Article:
2020 Elections

Beto O'Rourke is dropping out of the 2020 presidential race

Key Points
  • Former Texas Senate candidate Beto O'Rourke says Friday that he will drop out of the 2020 presidential race.
  • "I am announcing that my service to the country will not be as a candidate or as the nominee," O'Rourke says on Twitter.
  • O'Rourke, 47, was a U.S. representative in Texas before giving up his seat for an unsuccessful Senate bid in 2018 against incumbent Ted Cruz.
Democratic presidential candidate and former Rep. for Texas Beto O'Rourke speaks at the Iowa Federation Labor Convention on August 21, 2019 in Altoona, Iowa.
Joshua Lott | Getty Images

Former Texas Senate candidate Beto O'Rourke said Friday that he will drop out of the 2020 presidential race, making him the latest candidate to exit the still-crowded but narrowing Democratic primary contest.

"Our campaign has always been about seeing clearly, speaking honestly, and acting decisively," O'Rourke announced in a series of tweets. "In that spirit: I am announcing that my service to the country will not be as a candidate or as the nominee."

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The announcement also included a link to a lengthy post on Medium, in which O'Rourke vowed to support the eventual Democratic nominee.

"We will work to ensure that the Democratic nominee is successful in defeating Donald Trump in 2020," O'Rourke wrote in the blog post. "I can tell you firsthand from having the chance to know the candidates, we will be well served by any one of them, and I'm going to be proud to support whoever that nominee is."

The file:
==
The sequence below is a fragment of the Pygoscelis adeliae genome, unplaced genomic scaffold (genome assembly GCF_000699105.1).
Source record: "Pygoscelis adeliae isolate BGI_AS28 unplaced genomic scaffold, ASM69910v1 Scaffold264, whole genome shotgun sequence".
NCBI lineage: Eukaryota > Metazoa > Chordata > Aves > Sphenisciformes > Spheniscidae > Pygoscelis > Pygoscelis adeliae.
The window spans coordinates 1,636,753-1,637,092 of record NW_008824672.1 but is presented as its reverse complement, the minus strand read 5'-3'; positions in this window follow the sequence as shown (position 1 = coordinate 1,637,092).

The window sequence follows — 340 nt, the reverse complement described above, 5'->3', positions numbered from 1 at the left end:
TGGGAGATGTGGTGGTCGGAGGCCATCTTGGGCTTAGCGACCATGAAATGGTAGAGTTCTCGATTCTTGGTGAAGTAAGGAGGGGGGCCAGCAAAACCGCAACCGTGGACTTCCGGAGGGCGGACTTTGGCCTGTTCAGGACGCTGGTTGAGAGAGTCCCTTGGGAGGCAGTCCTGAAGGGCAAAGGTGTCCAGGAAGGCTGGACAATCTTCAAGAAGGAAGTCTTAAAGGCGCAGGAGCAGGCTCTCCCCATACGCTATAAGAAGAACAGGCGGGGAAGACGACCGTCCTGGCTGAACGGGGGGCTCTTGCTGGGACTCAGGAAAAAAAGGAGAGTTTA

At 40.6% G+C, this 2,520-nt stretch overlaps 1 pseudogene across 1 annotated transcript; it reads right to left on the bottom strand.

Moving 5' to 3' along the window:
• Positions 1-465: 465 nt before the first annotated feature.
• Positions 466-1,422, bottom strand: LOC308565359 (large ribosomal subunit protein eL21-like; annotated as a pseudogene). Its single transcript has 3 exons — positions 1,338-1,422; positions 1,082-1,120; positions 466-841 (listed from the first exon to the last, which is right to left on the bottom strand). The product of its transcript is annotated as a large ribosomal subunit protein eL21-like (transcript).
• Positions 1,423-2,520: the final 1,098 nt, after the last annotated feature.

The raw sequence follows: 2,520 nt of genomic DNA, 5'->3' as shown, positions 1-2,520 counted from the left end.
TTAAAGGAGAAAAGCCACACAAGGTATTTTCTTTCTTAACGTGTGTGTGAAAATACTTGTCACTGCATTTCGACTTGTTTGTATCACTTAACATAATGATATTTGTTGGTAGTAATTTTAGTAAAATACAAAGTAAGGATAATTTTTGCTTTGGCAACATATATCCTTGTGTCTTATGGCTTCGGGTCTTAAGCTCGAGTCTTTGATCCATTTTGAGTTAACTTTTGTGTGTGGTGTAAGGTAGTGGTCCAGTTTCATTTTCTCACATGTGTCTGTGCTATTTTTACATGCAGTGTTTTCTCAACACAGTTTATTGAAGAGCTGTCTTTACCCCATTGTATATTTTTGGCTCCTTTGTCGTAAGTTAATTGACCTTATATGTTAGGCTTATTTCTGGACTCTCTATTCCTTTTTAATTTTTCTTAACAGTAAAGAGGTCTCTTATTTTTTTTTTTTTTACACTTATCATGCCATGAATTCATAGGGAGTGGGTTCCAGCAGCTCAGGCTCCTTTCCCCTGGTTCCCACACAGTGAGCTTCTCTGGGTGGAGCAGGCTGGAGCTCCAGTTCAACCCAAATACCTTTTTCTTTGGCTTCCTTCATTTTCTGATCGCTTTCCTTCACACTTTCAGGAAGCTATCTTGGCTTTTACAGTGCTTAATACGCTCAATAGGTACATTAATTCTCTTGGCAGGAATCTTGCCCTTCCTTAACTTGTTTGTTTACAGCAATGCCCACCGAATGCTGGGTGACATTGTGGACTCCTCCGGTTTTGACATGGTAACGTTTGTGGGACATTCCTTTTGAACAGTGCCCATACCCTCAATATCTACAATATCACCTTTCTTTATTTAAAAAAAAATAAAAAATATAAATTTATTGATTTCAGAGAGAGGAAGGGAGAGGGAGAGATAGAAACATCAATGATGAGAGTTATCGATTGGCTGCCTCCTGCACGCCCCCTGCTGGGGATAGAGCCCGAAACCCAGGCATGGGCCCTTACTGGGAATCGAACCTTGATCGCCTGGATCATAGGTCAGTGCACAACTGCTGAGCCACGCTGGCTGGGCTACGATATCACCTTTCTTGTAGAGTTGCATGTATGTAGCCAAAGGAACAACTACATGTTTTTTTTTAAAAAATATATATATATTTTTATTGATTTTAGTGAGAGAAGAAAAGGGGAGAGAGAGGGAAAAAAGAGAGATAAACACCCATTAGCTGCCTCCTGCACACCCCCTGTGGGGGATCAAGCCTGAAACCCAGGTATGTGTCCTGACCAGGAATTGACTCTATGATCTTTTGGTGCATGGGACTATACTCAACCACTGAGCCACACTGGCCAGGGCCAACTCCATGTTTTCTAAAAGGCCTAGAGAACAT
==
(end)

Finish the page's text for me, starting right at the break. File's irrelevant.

O'Rourke had told some of his donors earlier this week that he was likely going to drop out, people familiar with the matter told CNBC.

Mark Gallogly, the founder of investment firm Centerbridge Partners and a lead bundler for O'Rourke, told CNBC that "Beto consistently raised important issues with great integrity and energy for all Americans."

O'Rourke, 47, was a U.S. representative from Texas before giving up his seat to run for Senate in 2018 against incumbent Sen. Ted Cruz. His impressive fundraising numbers and large crowds in that race garnered national attention, raising hopes among Democrats that Texas, traditionally a reliably Republican stronghold, could be turned blue.

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Despite losing to Cruz, O'Rourke announced in March that he would run for president. But his national campaign was rarely able to match the enthusiasm he generated in Texas.

The RealClearPolitics polling average never showed O'Rourke cracking 10% in the polls, and his popularity appeared to trend downward as the Democratic primary wore on.

His campaign's fundraising numbers also fell well below the front-runners in the primary: He posted $4.5 million in the most recent quarter, compared with Vermont Sen. Bernie Sanders' $25.3 million and Massachusetts Sen. Elizabeth Warren's $24.6 million in the same period.

"Though it is difficult to accept, it is clear to me now that this campaign does not have the means to move forward successfully," O'Rourke wrote in his Medium post.

President Donald Trump, who was traveling to Mississippi for a campaign rally, taunted O'Rourke in a tweet.

"Oh no, Beto just dropped out of race for President despite him saying he was 'born for this.' I don't think so!" Trump tweeted, referring to a quote from a profile in Vanity Fair, in which O'Rourke said he was "just born to be in" the race for the White House.


O'Rourke emerged as the most hard-line gun control advocate in the field in August, following a deadly mass shooting at a Walmart in his hometown of El Paso, Texas, that left 22 dead and dozens injured.

O'Rourke was scorned by Republicans for his defiant stance on confiscating AR-15 rifles, which have become associated with mass shootings in the U.S.

"Hell yes, we're going to take your AR-15, your AK-47," he said during a primary debate in September.

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— CNBC's Brian Schwartz contributed to this report.